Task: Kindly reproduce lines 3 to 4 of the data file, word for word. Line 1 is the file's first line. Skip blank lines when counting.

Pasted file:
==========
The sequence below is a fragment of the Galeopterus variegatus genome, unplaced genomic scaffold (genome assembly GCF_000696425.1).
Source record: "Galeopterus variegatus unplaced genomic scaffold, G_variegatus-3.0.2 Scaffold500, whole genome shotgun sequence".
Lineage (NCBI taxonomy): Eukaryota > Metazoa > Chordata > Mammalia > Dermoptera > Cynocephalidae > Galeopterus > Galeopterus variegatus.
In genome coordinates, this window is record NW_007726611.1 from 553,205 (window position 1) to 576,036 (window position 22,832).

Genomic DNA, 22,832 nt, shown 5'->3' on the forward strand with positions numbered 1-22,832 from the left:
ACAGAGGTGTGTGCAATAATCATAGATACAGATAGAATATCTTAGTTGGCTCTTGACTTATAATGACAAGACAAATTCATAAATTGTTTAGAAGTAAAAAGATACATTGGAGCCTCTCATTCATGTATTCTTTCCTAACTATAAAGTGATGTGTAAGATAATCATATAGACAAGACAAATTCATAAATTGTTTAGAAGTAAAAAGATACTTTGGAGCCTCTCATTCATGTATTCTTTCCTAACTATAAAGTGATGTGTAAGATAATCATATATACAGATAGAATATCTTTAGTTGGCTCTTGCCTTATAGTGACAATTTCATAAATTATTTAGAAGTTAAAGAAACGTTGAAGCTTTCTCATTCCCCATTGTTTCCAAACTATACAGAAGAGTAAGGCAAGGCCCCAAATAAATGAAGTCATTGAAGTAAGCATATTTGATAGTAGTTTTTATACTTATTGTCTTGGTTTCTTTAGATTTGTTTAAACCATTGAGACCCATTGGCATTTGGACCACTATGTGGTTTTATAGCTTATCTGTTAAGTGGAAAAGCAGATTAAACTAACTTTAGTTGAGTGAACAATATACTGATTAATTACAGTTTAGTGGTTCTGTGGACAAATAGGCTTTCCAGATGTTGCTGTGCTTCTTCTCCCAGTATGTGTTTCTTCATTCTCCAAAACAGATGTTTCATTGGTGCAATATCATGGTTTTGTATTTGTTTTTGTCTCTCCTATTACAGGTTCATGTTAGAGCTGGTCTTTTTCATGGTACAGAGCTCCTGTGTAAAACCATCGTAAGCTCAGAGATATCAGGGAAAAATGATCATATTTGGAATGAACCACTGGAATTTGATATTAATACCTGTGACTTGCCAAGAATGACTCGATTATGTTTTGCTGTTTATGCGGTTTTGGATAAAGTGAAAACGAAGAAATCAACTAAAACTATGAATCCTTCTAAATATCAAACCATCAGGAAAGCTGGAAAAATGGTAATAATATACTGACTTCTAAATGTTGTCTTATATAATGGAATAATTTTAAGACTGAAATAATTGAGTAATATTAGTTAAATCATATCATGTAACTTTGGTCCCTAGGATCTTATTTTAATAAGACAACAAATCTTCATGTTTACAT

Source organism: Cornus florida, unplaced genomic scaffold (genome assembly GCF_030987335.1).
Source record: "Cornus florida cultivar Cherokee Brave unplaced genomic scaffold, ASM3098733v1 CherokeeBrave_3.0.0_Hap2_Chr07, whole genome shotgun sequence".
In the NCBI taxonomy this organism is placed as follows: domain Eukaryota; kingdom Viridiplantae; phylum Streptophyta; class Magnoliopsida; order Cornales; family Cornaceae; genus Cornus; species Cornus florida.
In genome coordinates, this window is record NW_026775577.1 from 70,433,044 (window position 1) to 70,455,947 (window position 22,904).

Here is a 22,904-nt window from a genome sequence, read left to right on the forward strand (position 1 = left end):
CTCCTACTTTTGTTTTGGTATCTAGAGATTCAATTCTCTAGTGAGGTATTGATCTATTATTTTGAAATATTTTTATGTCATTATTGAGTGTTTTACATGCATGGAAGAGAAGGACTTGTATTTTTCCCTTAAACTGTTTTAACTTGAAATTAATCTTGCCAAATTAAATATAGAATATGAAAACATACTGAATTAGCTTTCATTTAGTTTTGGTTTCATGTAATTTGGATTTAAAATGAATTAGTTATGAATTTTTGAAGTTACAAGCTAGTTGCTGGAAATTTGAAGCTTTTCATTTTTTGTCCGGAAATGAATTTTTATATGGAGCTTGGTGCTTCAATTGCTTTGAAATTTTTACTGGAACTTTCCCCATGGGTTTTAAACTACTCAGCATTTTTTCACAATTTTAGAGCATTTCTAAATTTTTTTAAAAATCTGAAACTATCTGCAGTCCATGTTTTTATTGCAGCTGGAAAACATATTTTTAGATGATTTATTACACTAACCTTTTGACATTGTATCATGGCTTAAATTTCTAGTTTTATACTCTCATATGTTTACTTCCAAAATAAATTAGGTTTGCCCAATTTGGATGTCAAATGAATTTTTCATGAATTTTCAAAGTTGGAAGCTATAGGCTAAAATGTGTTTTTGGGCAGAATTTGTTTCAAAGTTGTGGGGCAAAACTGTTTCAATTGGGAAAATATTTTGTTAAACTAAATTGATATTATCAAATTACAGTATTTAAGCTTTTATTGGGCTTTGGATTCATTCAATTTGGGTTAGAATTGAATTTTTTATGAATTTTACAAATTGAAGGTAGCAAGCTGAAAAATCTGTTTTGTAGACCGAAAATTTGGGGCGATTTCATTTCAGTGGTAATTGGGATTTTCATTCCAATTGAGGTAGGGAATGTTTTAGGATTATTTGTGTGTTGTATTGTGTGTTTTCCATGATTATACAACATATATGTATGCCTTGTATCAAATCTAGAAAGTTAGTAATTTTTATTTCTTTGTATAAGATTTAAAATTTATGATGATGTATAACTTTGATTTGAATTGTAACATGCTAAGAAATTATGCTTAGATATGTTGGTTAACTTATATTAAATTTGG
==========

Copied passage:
Lineage (NCBI taxonomy): Eukaryota > Metazoa > Chordata > Mammalia > Dermoptera > Cynocephalidae > Galeopterus > Galeopterus variegatus.
In genome coordinates, this window is record NW_007726611.1 from 553,205 (window position 1) to 576,036 (window position 22,832).